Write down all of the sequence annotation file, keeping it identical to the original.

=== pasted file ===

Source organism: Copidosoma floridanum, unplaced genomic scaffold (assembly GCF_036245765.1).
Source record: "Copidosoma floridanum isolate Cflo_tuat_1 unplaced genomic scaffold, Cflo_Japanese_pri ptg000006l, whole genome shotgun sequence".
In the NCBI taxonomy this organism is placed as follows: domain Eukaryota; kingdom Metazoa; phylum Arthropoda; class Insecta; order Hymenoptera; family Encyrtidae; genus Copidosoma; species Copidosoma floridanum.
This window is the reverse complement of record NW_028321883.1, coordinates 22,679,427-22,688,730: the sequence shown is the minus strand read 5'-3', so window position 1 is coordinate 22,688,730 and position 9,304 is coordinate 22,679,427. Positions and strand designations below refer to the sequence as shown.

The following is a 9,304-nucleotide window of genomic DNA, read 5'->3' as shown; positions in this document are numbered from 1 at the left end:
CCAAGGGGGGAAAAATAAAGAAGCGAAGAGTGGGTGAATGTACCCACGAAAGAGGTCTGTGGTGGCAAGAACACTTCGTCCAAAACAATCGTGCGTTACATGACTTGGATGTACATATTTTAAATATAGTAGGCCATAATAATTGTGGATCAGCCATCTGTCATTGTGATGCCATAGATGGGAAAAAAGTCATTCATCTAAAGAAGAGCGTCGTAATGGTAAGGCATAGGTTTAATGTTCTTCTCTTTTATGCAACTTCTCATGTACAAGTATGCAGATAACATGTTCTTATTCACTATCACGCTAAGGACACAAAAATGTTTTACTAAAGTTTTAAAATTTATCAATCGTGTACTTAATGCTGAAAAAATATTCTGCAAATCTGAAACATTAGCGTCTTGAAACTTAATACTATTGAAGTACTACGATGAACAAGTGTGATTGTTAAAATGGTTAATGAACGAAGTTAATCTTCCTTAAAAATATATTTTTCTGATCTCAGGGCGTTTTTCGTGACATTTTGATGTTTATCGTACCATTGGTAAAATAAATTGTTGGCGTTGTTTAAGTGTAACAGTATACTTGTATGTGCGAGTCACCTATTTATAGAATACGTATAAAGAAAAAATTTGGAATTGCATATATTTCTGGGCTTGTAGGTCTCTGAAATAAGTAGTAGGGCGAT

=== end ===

Source organism: Copidosoma floridanum, unplaced genomic scaffold (assembly GCF_036245765.1).
Source record: "Copidosoma floridanum isolate Cflo_tuat_1 unplaced genomic scaffold, Cflo_Japanese_pri ptg000006l, whole genome shotgun sequence".
In the NCBI taxonomy this organism is placed as follows: domain Eukaryota; kingdom Metazoa; phylum Arthropoda; class Insecta; order Hymenoptera; family Encyrtidae; genus Copidosoma; species Copidosoma floridanum.
This window is the reverse complement of record NW_028321883.1, coordinates 22,679,427-22,688,730: the sequence shown is the minus strand read 5'-3', so window position 1 is coordinate 22,688,730 and position 9,304 is coordinate 22,679,427. Positions and strand designations below refer to the sequence as shown.

The following is a 9,304-nucleotide window of genomic DNA, read 5'->3' as shown; positions in this document are numbered from 1 at the left end:
CCAAGGGGGGAAAAATAAAGAAGCGAAGAGTGGGTGAATGTACCCACGAAAGAGGTCTGTGGTGGCAAGAACACTTCGTCCAAAACAATCGTGCGTTACATGACTTGGATGTACATATTTTAAATATAGTAGGCCATAATAATTGTGGATCAGCCATCTGTCATTGTGATGCCATAGATGGGAAAAAAGTCATTCATCTAAAGAAGAGCGTCGTAATGGTAAGGCATAGGTTTAATGTTCTTCTCTTTTATGCAACTTCTCATGTACAAGTATGCAGATAACATGTTCTTATTCACTATCACGCTAAGGACACAAAAATGTTTTACTAAAGTTTTAAAATTTATCAATCGTGTACTTAATGCTGAAAAAATATTCTGCAAATCTGAAACATTAGCGTCTTGAAACTTAATACTATTGAAGTACTACGATGAACAAGTGTGATTGTTAAAATGGTTAATGAACGAAGTTAATCTTCCTTAAAAATATATTTTTCTGATCTCAGGGCGTTTTTCGTGACATTTTGATGTTTATCGTACCATTGGTAAAATAAATTGTTGGCGTTGTTTAAGTGTAACAGTATACTTGTATGTGCGAGTCACCTATTTATAGAATACGTATAAAGAAAAAATTTGGAATTGCATATATTTCTGGGCTTGTAGGTCTCTGAAATAAGTAGTAGGGCGAT